Today Ken Read, skipper of PUMA Ocean Racing, announced his core crew and management team for the upcoming Volvo Ocean Race 2011-2012. The team departs Alicante, Spain today to bring il mostro, PUMA Ocean Racing’s boat that secured a 2nd place finish in the last Volvo Ocean Race, back to Newport, Rhode Island where the team will immediately start training for the next race. il mostro will serve as the team’s training boat until a new boat, which will compete in the 2011-12 edition of the Volvo Ocean Race, is completed.
PUMA has named Juan Yacht Design, of Valencia, Spain as the lead boat designer of the new PUMA Ocean Racing yacht. Juan Kouyoumdjian’s designs have a perfect record in the VOR since the inception of the Volvo Open 70 Rule. They are credited with designing the 2006 VOR winner, ABN AMRO 1 and the 2009 VOR winner, Ericsson 4.
“The decision to go with Juan to design PUMA’s new boat was a major step forward for the program, and set in motion a number of key hires that have formed the nucleus of the team,” said Skipper Ken Read.
Two new key members of the team include multiple Volvo Ocean Race winners, Brad Jackson and Tony Mutter. Each sailor was integral to the winning teams in both the 2006 and 2009 races. Jackson is a three-time winner of the VOR and will serve as design coordinator for PUMA Ocean Racing, mixing the sailing team’s input with Juan Kouyoumdjian’s creative and technical expertise. Mutter is a two-time VOR winner and will run the aero program, working closely with Steve Calder of North Sails and mast designer, Scott Ferguson. While sailing, Tony and Brad will also serve as watch captains. Returning from PUMA’s 2009 campaign is bowman and systems manager Casey Smith. “When the boat breaks offshore Casey has to fix it, so having him be part of design process with the build team early on will save us a lot with durability down the road,” explained Read. Rob Greenhalgh also rejoins the PUMA crew after being a late but welcomed addition in the last race. Returning shore-team members include: Kimo Worthington, General Manager, and Tim Hacket, who will serve as the Shore Team Manager.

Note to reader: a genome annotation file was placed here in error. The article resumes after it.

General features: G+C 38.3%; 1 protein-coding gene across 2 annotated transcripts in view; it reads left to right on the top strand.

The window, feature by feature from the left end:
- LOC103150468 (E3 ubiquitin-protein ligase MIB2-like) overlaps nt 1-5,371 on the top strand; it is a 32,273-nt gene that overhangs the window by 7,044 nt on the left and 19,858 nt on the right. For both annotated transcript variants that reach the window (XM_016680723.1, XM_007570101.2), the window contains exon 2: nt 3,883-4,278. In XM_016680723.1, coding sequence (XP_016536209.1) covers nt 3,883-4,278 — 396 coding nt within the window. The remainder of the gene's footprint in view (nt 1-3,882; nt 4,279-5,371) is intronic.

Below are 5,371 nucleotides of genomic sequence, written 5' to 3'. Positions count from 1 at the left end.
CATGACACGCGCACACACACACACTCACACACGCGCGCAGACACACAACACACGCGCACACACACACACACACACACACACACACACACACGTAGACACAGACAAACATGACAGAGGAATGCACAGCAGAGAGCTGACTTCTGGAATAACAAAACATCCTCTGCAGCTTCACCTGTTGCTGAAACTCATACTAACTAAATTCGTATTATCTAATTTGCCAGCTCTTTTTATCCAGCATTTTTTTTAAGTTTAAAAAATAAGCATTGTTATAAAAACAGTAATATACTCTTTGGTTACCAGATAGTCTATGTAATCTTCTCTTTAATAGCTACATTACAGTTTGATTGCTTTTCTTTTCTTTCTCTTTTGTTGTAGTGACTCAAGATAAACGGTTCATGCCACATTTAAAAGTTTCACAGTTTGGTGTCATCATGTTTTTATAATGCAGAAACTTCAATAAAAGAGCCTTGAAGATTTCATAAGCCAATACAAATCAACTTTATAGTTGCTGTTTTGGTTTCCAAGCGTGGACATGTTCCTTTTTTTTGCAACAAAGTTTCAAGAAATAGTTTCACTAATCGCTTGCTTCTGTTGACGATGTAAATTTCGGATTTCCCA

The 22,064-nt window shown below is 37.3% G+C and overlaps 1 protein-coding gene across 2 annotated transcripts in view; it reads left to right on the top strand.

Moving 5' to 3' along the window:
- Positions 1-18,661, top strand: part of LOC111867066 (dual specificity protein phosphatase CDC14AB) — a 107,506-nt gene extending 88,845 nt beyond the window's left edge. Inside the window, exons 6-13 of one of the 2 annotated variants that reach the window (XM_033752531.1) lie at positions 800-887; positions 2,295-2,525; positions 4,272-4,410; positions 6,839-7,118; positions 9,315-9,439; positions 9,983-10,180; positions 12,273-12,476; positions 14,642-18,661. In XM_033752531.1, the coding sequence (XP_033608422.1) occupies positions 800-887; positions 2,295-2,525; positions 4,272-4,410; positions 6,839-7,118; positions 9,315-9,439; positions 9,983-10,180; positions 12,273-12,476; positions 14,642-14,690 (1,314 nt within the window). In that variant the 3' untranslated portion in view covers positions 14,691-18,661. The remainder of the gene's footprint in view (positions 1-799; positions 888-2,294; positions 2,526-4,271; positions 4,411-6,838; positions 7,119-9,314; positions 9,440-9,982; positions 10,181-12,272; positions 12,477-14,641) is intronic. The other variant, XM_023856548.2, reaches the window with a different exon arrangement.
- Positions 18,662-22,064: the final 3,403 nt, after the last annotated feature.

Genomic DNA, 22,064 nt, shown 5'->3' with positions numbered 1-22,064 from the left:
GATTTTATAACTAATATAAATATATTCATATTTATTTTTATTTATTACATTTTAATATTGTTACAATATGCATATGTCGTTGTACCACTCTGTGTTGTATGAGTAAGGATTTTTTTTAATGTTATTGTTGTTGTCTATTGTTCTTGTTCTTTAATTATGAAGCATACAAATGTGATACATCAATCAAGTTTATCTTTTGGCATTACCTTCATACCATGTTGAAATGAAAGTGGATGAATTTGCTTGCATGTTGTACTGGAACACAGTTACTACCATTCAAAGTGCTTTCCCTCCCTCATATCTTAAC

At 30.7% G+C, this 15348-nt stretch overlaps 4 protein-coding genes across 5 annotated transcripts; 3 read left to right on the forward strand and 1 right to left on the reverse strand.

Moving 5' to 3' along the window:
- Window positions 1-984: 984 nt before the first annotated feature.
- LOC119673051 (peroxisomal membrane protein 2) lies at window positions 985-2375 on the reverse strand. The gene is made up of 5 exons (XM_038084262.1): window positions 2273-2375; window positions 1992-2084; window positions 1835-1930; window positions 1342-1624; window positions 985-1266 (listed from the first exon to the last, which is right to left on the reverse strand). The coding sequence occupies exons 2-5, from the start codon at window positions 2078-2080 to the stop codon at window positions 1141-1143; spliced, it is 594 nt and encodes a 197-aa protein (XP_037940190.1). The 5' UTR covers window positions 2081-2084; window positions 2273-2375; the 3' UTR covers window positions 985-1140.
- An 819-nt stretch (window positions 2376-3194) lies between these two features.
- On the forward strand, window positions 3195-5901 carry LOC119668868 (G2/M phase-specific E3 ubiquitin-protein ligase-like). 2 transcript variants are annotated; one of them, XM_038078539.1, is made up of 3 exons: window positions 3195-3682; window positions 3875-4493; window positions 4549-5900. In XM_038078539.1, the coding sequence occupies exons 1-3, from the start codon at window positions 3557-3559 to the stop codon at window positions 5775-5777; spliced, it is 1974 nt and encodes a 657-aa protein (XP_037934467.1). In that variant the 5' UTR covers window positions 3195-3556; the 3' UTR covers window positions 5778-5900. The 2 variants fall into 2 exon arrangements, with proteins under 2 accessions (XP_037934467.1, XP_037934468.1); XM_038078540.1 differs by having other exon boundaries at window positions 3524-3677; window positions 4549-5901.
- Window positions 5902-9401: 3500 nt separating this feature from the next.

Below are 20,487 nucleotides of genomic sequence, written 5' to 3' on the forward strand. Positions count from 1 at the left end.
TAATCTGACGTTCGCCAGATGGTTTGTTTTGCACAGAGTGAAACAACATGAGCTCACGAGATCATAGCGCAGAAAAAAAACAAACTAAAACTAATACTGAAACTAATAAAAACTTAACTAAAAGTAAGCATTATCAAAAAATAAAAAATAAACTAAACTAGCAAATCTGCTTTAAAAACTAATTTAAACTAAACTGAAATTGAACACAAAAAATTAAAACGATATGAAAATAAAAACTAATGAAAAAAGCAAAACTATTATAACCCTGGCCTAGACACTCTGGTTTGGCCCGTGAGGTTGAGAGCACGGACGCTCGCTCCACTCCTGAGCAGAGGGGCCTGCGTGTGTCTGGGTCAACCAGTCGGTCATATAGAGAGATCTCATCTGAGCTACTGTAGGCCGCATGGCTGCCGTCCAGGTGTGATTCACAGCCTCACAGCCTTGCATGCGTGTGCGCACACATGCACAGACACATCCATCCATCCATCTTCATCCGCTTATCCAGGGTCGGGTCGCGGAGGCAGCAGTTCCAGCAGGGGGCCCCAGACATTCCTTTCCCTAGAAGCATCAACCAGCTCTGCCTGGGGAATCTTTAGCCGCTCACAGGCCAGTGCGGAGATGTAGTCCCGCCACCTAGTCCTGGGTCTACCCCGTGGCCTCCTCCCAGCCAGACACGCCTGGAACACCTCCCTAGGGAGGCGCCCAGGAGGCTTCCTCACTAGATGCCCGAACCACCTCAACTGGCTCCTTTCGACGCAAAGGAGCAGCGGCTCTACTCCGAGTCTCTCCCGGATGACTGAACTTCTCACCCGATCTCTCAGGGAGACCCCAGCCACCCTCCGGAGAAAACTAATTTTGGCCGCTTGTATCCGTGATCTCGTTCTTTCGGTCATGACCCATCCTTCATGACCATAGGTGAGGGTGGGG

New sailing team members include navigator Tom Addis (Telefonica Blue co-navigator), Jono Swain (Telefonica Blue watch captain) and Andrew Lewis (Rambler trimmer and ABN AMRO 2 tactician). “The decisions we make now are the ones that will create success in this race, and having this team of veterans involved early certainly increases our chances to make proper decisions,” said Read of the team assembled so far. “Not only do we have a team that can sail a boat fast, but we have a team that understands what it takes to compete in a race like the Volvo. Great attitudes, great skills, which hopefully increases our chances for success.”
Cumulatively, the management and sailing team for PUMA Ocean Racing shares a level of success difficult to match with 20 Volvo Ocean Race entries and 14 America’s Cup editions. Collectively, the core team holds eight 24-hour mono hull speed records.The Volvo Ocean Race begins October 2011 in Alicante, Spain and ends in Galway, Ireland in June 2012. The eight stopovers in between include: Cape Town, Abu Dhabi, Sanya (China), Auckland, Itajaí (Brazil), Miami, Lisbon and Lorient (France). PUMA continues to produce and expand their line of sailing performance gear and remains the first Sportlifestyle company to participate in a venture of this kind. PUMA will also be the official supplier of all Volvo Ocean Race merchandise.
PUMA Ocean Racing Sailing Team:
Ken Read, 48 (Rhode Island, United States)
Considered to be one of the world’s most accomplished racers, Read was in charge of PUMA Ocean Racing and at the helm of PUMA’s il mostro throughout the entire Volvo Ocean Race 2008-2009. The U.S.-born Read has twice helmed America’s Cup programs in 2000 and 2003 and was named “United States Rolex Yachtsman of the Year” twice and has 46 World, North American and National Championships to his credit.
Tom Addis, 40 (Sydney, Australia)
Addis, a trained meteorologist, joins PUMA as a navigator after sailing with Telefonica Blue during the Volvo, taking two leg wins. Tom has sailed thousands of offshore miles onboard Maxi Alfa Romero, winning both Sydney-Hobart and Transpac races. Addis also sailed with America’s Cup Team New Zealand in 2007.
Rob Greenhalgh, 32 (Hamble, United Kingdom)
Helmsman & Trimmer
2009 18’ Skiff World Champion, Greenhalgh is back with PUMA after joining the crew during the 08/09 race. Greenhalgh was a vital part of PUMA’s last campaign and served as tactician for Ken Read during in port racing and watch captain offshore. Rob has sailed two previous Volvo Ocean Races and was part of the crew, along with Tony Mutter and Brad Jackson, who won the race with ABN AMRO 1 during the 05/06 edition of the race.